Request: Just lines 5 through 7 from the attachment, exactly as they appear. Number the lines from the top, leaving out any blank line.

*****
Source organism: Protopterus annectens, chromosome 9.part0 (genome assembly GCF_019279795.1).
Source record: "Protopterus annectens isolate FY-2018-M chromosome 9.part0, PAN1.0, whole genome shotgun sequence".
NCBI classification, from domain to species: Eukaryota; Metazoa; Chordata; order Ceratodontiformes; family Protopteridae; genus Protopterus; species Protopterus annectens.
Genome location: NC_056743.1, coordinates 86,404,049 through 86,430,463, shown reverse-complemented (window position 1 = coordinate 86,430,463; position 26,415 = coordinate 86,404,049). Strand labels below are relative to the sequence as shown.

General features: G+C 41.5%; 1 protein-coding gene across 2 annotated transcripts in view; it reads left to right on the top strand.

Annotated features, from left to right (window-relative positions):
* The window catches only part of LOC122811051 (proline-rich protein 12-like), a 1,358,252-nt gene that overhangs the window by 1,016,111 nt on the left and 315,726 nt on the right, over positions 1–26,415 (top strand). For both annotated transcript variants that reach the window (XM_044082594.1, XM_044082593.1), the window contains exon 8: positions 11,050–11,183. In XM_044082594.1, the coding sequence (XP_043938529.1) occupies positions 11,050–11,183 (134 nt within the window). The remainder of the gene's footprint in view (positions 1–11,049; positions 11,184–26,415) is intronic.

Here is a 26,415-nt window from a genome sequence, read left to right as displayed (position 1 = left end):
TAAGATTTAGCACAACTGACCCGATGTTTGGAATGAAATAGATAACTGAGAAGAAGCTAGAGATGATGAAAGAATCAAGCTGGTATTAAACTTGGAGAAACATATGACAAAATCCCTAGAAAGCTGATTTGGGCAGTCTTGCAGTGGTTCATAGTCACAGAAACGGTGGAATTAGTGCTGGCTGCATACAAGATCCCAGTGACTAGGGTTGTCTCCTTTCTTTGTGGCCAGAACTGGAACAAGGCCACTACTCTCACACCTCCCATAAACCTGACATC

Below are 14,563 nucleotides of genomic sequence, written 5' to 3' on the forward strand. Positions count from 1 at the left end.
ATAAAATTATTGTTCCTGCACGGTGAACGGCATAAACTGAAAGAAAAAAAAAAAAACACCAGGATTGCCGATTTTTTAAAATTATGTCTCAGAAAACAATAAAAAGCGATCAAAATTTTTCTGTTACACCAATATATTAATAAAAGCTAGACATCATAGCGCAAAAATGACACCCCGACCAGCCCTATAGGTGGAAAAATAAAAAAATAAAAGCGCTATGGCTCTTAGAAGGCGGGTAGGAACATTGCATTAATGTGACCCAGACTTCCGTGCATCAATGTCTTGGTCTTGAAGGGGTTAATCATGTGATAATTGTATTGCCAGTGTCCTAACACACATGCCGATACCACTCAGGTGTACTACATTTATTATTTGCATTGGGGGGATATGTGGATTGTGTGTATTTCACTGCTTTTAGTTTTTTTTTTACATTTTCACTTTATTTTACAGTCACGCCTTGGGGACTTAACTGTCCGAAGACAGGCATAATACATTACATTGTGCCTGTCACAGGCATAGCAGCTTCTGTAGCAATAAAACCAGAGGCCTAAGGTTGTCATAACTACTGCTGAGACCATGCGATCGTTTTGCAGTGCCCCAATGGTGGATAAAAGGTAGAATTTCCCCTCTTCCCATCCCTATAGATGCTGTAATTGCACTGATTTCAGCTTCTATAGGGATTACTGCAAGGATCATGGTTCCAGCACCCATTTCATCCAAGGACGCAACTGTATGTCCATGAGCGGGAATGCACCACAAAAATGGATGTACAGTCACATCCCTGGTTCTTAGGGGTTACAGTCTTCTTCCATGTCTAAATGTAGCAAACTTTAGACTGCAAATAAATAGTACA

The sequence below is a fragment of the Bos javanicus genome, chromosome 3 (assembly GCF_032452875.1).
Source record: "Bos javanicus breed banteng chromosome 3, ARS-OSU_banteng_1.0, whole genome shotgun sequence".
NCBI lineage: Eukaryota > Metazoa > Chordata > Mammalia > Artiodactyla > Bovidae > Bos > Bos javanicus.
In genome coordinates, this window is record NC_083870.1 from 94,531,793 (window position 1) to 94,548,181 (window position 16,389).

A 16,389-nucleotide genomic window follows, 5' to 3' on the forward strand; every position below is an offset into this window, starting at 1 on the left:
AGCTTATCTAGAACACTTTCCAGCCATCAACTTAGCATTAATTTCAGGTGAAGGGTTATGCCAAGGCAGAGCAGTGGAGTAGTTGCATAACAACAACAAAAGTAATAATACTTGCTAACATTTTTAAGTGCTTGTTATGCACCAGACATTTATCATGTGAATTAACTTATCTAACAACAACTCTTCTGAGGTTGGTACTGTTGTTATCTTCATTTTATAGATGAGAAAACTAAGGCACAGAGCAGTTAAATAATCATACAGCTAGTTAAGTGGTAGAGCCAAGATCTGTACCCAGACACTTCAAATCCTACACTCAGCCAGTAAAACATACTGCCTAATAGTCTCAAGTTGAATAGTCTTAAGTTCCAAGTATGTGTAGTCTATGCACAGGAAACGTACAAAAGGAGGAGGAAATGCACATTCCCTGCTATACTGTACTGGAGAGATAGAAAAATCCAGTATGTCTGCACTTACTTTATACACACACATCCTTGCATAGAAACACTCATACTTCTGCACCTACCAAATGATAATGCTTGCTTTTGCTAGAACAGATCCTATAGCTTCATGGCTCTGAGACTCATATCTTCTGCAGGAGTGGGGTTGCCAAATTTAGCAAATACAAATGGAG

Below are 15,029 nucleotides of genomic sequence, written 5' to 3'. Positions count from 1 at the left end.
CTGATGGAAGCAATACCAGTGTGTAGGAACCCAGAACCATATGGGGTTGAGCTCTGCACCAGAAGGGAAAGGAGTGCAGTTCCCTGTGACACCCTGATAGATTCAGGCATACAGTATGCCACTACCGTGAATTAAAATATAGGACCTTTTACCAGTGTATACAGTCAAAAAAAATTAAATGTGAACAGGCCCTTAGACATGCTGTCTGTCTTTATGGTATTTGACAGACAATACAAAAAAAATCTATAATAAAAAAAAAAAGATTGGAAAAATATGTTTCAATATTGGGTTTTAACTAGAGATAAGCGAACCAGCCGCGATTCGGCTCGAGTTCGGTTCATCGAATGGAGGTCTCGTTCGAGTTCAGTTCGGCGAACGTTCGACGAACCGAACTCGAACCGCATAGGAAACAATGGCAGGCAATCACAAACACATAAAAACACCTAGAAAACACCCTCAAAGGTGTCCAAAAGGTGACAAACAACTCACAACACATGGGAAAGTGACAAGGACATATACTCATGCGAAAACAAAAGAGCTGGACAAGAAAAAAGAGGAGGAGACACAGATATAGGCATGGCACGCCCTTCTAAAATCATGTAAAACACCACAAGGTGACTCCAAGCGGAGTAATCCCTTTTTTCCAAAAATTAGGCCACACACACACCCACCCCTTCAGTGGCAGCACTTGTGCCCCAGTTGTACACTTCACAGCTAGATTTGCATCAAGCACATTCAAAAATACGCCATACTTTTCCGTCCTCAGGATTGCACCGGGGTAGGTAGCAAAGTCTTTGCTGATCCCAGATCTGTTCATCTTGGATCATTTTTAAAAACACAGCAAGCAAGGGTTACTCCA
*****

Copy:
General features: G+C 41.5%; 1 protein-coding gene across 2 annotated transcripts in view; it reads left to right on the top strand.

Annotated features, from left to right (window-relative positions):
* The window catches only part of LOC122811051 (proline-rich protein 12-like), a 1,358,252-nt gene that overhangs the window by 1,016,111 nt on the left and 315,726 nt on the right, over positions 1–26,415 (top strand). For both annotated transcript variants that reach the window (XM_044082594.1, XM_044082593.1), the window contains exon 8: positions 11,050–11,183. In XM_044082594.1, the coding sequence (XP_043938529.1) occupies positions 11,050–11,183 (134 nt within the window). The remainder of the gene's footprint in view (positions 1–11,049; positions 11,184–26,415) is intronic.